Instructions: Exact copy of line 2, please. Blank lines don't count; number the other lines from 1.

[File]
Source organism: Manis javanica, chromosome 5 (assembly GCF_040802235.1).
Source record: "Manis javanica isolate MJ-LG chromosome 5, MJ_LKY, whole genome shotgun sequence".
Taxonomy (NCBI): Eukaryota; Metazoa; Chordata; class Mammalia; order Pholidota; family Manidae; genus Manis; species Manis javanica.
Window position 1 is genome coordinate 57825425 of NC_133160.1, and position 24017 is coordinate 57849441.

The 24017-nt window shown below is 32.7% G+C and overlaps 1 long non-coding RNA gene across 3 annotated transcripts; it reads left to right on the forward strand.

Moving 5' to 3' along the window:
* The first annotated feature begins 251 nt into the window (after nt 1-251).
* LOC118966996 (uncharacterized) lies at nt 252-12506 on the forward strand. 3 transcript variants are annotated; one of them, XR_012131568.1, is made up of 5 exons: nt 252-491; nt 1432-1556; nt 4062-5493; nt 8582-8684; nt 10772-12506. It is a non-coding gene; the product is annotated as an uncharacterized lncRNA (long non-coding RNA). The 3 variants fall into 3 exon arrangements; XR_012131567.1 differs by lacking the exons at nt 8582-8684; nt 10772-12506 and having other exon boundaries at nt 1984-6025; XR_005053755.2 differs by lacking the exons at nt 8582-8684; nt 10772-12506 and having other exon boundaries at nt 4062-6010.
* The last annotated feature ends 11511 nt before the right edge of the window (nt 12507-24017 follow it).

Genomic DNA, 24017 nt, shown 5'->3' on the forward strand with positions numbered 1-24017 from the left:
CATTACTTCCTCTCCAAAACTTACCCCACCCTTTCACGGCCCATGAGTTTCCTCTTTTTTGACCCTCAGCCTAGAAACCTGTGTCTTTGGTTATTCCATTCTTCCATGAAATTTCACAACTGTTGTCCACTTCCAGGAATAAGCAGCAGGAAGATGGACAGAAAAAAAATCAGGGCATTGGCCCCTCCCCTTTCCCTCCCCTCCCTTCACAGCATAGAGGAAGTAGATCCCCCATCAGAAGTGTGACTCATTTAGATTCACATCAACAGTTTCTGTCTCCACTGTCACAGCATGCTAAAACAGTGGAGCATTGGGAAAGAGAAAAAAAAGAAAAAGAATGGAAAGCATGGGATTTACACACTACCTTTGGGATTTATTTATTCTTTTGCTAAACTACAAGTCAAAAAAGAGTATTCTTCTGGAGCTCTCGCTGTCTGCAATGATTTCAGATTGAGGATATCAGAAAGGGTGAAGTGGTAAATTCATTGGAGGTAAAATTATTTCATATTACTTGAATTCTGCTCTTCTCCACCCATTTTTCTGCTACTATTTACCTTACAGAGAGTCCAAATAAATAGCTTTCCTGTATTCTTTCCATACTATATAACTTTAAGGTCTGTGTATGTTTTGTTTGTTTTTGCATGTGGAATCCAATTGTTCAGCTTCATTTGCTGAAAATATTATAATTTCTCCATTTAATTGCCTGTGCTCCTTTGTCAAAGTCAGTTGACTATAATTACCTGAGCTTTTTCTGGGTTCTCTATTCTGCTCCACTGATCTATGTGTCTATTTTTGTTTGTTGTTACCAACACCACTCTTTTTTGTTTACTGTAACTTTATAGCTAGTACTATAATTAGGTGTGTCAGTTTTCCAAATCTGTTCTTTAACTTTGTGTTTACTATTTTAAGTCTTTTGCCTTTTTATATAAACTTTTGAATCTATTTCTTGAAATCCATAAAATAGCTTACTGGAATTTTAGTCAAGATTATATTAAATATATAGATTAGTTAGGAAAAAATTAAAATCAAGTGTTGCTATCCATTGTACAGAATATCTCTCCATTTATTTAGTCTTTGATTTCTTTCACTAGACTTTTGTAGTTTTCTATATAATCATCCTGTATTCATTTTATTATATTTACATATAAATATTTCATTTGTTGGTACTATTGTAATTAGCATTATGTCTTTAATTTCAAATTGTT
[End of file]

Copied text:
Source record: "Manis javanica isolate MJ-LG chromosome 5, MJ_LKY, whole genome shotgun sequence".